Higher Rg1 to Rb1 ratios of these ginsenosides, as is common in Asian ginseng, has been shown to stimulate the central nervous system. This explains why this form of ginseng is often used in energy-enhancing products.
Conversely, the higher ratio of Rb1 to Rg1, common in the American variety, explains why this form is more often used in products that support recovery and calming, lowering blood glucose, or reducing stress. This type of ginseng is often called an “adaptogen.”[1-4]
What are Adaptogens?
Adaptogens help the body “adapt” to stress and bring it back into balance, whether that stress is physical, chemical, or biological. Adaptogens lower stress hormones when they are too high, or raise them when they are too low. The same effect is believed to apply to anabolic and catabolic hormones (such as testosterone and cortisol), the immune system, and any number of the body’s systems that may need to be brought back into balance.
This may help the body to become more resilient and better able to handle stress. Examples of stress imbalances include increasing your workout intensity, emotional stress from issues at work or home, or perhaps even environmental stress like pollution.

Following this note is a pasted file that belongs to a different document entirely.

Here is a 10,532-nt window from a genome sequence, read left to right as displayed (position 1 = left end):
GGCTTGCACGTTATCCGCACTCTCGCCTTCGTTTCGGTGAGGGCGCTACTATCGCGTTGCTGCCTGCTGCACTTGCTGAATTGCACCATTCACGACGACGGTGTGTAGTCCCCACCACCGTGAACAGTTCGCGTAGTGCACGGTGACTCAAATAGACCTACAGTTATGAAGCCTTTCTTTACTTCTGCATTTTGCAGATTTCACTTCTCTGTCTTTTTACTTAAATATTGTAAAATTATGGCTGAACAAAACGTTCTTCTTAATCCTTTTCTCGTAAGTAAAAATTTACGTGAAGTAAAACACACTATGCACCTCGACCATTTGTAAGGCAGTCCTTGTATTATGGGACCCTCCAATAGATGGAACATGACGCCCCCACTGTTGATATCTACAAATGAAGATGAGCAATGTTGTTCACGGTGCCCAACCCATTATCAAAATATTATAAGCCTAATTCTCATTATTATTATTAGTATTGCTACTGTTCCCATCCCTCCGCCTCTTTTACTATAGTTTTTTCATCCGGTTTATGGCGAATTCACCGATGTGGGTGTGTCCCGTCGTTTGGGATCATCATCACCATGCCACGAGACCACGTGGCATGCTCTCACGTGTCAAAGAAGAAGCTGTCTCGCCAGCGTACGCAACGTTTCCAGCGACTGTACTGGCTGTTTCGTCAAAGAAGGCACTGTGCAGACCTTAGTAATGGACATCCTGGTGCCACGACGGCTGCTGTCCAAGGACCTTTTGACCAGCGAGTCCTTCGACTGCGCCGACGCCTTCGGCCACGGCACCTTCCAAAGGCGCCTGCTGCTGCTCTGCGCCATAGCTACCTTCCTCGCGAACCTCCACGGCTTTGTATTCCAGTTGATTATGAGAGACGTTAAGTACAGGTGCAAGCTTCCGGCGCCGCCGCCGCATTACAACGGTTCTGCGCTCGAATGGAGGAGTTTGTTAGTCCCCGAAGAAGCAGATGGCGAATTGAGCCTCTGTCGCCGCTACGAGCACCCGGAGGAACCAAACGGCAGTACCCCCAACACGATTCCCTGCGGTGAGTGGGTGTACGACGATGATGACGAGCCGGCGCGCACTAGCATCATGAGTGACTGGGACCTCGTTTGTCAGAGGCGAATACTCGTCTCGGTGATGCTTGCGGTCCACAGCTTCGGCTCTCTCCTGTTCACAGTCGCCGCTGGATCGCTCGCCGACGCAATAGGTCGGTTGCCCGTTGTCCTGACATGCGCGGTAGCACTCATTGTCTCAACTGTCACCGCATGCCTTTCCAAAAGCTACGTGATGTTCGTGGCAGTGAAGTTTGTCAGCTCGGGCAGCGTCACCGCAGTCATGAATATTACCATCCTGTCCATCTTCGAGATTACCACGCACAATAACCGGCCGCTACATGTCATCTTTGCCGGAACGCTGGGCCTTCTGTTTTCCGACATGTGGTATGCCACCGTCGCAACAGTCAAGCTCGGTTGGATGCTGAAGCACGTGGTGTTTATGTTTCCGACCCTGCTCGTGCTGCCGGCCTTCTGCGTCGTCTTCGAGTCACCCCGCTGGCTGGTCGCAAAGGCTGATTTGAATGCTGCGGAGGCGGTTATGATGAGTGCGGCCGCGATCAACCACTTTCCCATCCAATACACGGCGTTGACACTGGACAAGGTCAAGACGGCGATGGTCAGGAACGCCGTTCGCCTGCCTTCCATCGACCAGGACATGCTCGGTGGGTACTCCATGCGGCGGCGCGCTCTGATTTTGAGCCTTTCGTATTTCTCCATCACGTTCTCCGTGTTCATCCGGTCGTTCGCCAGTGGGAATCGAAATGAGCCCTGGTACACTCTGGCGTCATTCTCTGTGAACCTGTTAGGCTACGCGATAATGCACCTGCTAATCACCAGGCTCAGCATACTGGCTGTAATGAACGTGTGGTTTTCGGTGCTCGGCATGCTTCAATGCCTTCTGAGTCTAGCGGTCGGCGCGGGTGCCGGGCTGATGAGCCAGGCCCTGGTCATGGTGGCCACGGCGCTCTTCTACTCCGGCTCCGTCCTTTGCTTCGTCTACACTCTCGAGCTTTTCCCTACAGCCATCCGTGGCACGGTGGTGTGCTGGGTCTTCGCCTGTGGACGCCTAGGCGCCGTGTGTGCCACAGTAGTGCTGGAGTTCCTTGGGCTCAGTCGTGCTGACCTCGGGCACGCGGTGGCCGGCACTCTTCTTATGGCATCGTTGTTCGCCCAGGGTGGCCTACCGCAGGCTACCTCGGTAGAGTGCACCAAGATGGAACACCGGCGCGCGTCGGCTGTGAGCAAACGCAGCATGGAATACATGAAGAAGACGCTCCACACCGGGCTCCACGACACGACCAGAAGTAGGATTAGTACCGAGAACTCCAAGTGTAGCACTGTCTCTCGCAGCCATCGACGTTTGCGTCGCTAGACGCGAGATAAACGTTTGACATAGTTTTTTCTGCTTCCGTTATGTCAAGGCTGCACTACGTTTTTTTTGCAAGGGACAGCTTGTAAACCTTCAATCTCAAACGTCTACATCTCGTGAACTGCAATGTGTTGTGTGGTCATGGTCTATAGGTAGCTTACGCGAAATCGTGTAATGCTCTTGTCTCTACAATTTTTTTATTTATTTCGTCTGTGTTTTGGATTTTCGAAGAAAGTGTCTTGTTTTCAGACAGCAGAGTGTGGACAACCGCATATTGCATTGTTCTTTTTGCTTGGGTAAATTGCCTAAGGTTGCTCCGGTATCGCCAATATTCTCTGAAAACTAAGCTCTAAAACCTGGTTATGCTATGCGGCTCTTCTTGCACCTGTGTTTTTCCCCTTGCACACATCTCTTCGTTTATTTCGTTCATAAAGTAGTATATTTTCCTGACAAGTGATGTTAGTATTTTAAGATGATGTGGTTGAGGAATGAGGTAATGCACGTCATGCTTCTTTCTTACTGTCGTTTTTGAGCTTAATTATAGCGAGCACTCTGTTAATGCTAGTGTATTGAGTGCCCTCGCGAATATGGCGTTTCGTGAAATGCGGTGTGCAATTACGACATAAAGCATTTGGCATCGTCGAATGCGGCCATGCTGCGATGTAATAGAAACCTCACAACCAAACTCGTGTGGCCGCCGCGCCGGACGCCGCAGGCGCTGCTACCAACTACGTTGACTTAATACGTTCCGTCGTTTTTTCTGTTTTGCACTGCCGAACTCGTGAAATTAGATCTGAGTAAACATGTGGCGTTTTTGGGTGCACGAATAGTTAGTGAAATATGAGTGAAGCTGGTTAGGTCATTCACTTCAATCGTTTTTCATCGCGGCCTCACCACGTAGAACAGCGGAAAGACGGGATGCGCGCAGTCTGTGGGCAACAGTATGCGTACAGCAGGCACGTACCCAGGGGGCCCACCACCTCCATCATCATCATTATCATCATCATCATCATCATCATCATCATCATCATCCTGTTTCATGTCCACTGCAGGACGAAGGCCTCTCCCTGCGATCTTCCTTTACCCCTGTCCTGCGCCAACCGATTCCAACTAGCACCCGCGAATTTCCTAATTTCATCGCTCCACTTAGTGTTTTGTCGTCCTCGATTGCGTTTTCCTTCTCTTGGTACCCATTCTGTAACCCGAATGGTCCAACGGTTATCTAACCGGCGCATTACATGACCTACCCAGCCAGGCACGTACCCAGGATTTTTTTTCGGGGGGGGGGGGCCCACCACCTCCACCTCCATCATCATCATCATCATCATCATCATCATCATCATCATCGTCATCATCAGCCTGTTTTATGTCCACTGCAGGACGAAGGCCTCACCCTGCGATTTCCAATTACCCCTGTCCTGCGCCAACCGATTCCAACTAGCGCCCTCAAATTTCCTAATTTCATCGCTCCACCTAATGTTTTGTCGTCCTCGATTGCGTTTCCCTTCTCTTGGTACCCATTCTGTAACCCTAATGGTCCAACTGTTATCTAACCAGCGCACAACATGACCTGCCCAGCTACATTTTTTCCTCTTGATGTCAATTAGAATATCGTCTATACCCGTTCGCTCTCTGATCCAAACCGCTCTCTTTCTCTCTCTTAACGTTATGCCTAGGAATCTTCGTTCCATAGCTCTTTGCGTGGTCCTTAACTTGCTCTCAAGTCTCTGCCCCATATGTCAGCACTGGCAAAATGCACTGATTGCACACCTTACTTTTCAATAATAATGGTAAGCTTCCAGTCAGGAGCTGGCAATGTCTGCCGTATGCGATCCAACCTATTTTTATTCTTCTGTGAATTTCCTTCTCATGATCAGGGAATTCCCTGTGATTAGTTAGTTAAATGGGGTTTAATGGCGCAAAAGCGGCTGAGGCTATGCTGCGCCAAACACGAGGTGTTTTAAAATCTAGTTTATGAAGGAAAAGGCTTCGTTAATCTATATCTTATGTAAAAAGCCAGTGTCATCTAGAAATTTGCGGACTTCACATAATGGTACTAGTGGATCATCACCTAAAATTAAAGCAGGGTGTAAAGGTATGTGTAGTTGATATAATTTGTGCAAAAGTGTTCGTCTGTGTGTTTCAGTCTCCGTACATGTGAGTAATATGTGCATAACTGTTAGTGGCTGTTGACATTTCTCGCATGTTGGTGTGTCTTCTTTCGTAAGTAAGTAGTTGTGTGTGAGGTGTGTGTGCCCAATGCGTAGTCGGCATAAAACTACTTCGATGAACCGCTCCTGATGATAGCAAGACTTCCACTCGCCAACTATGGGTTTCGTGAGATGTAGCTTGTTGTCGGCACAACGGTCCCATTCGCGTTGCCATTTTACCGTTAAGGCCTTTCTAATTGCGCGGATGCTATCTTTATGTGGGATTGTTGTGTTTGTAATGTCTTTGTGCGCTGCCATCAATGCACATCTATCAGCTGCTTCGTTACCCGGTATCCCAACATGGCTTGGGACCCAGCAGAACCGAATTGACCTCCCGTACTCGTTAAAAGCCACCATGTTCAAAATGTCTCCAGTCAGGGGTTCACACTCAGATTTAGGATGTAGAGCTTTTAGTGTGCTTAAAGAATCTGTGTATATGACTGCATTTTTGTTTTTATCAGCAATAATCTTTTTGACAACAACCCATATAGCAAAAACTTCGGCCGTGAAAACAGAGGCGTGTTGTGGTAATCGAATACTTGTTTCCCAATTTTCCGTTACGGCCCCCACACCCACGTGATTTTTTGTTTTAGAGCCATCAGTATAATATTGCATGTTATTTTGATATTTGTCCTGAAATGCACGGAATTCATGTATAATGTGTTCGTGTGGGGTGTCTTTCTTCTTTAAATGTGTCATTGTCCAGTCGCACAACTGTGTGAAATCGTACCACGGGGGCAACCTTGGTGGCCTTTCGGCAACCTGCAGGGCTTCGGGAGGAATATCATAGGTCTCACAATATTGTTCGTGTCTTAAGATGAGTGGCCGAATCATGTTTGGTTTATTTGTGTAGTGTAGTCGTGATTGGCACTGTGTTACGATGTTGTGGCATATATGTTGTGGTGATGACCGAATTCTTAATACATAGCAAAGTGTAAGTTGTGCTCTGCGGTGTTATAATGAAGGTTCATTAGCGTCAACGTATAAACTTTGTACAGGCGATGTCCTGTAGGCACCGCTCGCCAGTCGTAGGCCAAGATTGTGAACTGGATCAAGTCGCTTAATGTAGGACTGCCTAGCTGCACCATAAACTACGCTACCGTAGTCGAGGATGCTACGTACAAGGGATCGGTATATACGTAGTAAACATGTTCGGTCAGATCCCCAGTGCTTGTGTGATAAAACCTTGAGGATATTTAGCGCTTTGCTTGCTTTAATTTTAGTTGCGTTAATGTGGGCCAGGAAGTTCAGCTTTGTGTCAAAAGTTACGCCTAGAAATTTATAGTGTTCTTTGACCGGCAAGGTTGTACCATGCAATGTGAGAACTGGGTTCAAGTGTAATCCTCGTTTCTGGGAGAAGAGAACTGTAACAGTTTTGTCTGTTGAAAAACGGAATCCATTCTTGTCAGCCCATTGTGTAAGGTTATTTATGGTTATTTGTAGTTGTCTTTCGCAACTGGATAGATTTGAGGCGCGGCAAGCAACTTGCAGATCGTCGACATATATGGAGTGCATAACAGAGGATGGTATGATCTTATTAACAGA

However, if an adaptogen works to bring your stress response back into balance, you shouldn’t expect it to make you superhuman or be effective long term. Once your body is back into balance, there isn’t much left for the adaptogen to do.
Plus, because there’s no official list of adaptogenic herbs and no committee that selects which ingredients may or may not be called an adaptogen, there are a lot of products marketed as adaptogens with limited evidence to support the title.
What are the Health Benefits of Ginseng?
Energy and Performance
A recent scientific assessment of all human studies on the use of ginseng concluded the herb can improve fatigue, energy, and motivation. However, the authors’ review of the data showed there was no evidence that these benefits actually improved athletic performance.
An earlier review reported similar findings, suggesting that between 200-600 milligrams of either ginseng type seems to raise mental energy and cognition, but not improvements in physical performance.
It’s possible that poor ingredient standardization, both in products and in studies, is responsible for some of the inconsistencies in studies and results. However, the more immediate takeaway is that ginseng isn’t likely to make you more physically dominant during your training, but you may feel slightly better during it.
Muscle and Exercise Recovery